27 July 2020CopyrightSarah Morgan

Mexico’s ‘unsalvageable’ copyright law threatens democracy, warns EFF

A collection of public interest organisations have claimed that Mexico’s new copyright regime is harming fundamental human rights and needs to be challenged.

A  letter signed by organisations and individuals including the Electronic Frontier Foundation claims that the new regime, which was passed as part of a package of legal reforms accompanying the between United States-Canada-Mexico Free Trade Agreement (USMCA), was passed in a “rushed process without meaningful consultation or debate”,  said EFF.

“These bills reinforce the draconian copyright system in place in Mexico, and worsen them by importing some of the most troublesome aspects of US copyright law,” said the letter.

According to the organisations, the US and Canada have far less restrictive versions of the laws just adopted by Mexico’s Congress, meaning that the US and Canadian firms enjoy a substantial competitive advantage over their Mexican counterparts.

“US and Canadian firms can make complementary products and services to those offered by Mexican firms, including repair, improvements, consumables and parts, and collect the revenues these products and services generate.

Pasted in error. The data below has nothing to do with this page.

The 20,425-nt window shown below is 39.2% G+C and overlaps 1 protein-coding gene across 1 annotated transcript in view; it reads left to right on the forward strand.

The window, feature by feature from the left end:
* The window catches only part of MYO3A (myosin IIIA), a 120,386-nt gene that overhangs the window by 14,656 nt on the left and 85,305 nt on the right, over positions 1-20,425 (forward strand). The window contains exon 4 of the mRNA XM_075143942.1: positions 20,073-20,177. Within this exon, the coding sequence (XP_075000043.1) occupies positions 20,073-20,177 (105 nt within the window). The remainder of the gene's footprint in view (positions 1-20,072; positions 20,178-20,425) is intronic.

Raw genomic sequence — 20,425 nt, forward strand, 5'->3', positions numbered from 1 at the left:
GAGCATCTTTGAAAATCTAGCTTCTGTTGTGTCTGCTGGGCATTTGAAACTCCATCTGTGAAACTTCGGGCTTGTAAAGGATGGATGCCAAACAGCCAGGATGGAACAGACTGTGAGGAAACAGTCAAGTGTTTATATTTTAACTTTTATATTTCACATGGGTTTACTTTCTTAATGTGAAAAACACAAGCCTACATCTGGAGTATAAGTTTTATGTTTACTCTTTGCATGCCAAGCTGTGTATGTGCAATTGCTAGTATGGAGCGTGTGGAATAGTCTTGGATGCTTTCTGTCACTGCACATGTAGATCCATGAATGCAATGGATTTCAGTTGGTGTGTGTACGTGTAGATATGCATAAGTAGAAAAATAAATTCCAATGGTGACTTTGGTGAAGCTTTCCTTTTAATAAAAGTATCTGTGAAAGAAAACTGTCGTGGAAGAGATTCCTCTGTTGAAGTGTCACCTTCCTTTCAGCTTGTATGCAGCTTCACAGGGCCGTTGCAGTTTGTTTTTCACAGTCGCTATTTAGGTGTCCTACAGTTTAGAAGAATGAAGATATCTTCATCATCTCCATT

“However, Mexico’s lawmakers have tied the hands of its own industries, prohibiting them from doing the same to products from Canada and the USA, on pain of criminal sanction,” added the letter.

In particular, the letter claimed that Mexico is struggling with the ‘notice and takedown’ system — a “notoriously easy-to-abuse system of censorship based on unreviewed copyright infringement allegations”.

Mexico’s system is based on the US’ Digital Millennium Copyright Act of 1998 (DMCA) system.

The letter said: “While this system has coincided with the expansive growth of US-based internet platforms delivering user-generated content, it has allowed for a significant amount of restrictions of legitimate speech, including political criticism. It has also opened the door for automated speech restrictions.”

Mexico’s revisions to its copyright law allegedly fail to take into account the system’s negative impacts on freedom of expression, as well as standards on content restriction based on international human rights law.

The organisations have urged Mexico’s public institutions to reject the reforms passed by Congress to reform the copyright regime and asked the National Human Rights Commission to challenge the constitutionality of these laws before the Supreme Court.

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